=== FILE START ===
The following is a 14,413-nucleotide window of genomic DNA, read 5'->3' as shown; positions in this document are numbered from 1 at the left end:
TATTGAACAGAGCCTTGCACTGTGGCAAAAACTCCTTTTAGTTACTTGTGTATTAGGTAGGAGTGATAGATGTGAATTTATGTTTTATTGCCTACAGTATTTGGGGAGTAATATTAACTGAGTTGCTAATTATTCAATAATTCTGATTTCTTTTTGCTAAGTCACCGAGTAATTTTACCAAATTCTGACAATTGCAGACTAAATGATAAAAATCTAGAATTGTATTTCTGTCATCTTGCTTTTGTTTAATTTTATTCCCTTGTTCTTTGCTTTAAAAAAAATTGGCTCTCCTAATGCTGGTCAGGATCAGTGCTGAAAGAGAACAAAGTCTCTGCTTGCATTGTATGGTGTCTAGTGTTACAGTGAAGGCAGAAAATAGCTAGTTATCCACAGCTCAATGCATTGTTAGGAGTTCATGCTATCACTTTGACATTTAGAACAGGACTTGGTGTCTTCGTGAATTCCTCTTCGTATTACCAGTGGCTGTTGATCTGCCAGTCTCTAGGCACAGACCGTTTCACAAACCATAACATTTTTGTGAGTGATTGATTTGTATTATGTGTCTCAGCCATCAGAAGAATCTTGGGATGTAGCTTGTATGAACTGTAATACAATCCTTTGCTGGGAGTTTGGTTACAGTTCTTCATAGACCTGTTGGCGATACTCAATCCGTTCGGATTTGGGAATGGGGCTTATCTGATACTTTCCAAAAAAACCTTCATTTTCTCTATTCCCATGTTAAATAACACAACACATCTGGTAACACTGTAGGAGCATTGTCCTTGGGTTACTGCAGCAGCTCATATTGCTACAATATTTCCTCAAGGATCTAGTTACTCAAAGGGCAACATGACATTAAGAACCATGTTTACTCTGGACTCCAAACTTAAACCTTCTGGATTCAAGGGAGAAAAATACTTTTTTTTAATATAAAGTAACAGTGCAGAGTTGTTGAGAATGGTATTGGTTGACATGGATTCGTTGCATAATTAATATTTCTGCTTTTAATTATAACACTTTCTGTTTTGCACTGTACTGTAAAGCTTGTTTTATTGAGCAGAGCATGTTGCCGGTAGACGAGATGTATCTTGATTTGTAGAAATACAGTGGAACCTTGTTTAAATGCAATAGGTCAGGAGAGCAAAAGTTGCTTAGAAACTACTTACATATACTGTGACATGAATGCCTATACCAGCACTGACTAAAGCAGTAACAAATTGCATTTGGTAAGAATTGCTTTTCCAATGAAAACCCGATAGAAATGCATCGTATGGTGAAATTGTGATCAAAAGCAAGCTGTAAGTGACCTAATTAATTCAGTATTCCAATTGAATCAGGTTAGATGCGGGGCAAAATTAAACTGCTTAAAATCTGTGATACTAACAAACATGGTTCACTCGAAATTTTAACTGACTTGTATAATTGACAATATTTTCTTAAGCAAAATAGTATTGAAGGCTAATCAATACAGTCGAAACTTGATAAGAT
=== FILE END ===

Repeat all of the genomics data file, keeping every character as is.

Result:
The following is a 14,413-nucleotide window of genomic DNA, read 5'->3' as shown; positions in this document are numbered from 1 at the left end:
TATTGAACAGAGCCTTGCACTGTGGCAAAAACTCCTTTTAGTTACTTGTGTATTAGGTAGGAGTGATAGATGTGAATTTATGTTTTATTGCCTACAGTATTTGGGGAGTAATATTAACTGAGTTGCTAATTATTCAATAATTCTGATTTCTTTTTGCTAAGTCACCGAGTAATTTTACCAAATTCTGACAATTGCAGACTAAATGATAAAAATCTAGAATTGTATTTCTGTCATCTTGCTTTTGTTTAATTTTATTCCCTTGTTCTTTGCTTTAAAAAAAATTGGCTCTCCTAATGCTGGTCAGGATCAGTGCTGAAAGAGAACAAAGTCTCTGCTTGCATTGTATGGTGTCTAGTGTTACAGTGAAGGCAGAAAATAGCTAGTTATCCACAGCTCAATGCATTGTTAGGAGTTCATGCTATCACTTTGACATTTAGAACAGGACTTGGTGTCTTCGTGAATTCCTCTTCGTATTACCAGTGGCTGTTGATCTGCCAGTCTCTAGGCACAGACCGTTTCACAAACCATAACATTTTTGTGAGTGATTGATTTGTATTATGTGTCTCAGCCATCAGAAGAATCTTGGGATGTAGCTTGTATGAACTGTAATACAATCCTTTGCTGGGAGTTTGGTTACAGTTCTTCATAGACCTGTTGGCGATACTCAATCCGTTCGGATTTGGGAATGGGGCTTATCTGATACTTTCCAAAAAAACCTTCATTTTCTCTATTCCCATGTTAAATAACACAACACATCTGGTAACACTGTAGGAGCATTGTCCTTGGGTTACTGCAGCAGCTCATATTGCTACAATATTTCCTCAAGGATCTAGTTACTCAAAGGGCAACATGACATTAAGAACCATGTTTACTCTGGACTCCAAACTTAAACCTTCTGGATTCAAGGGAGAAAAATACTTTTTTTTAATATAAAGTAACAGTGCAGAGTTGTTGAGAATGGTATTGGTTGACATGGATTCGTTGCATAATTAATATTTCTGCTTTTAATTATAACACTTTCTGTTTTGCACTGTACTGTAAAGCTTGTTTTATTGAGCAGAGCATGTTGCCGGTAGACGAGATGTATCTTGATTTGTAGAAATACAGTGGAACCTTGTTTAAATGCAATAGGTCAGGAGAGCAAAAGTTGCTTAGAAACTACTTACATATACTGTGACATGAATGCCTATACCAGCACTGACTAAAGCAGTAACAAATTGCATTTGGTAAGAATTGCTTTTCCAATGAAAACCCGATAGAAATGCATCGTATGGTGAAATTGTGATCAAAAGCAAGCTGTAAGTGACCTAATTAATTCAGTATTCCAATTGAATCAGGTTAGATGCGGGGCAAAATTAAACTGCTTAAAATCTGTGATACTAACAAACATGGTTCACTCGAAATTTTAACTGACTTGTATAATTGACAATATTTTCTTAAGCAAAATAGTATTGAAGGCTAATCAATACAGTCGAAACTTGATAAGAT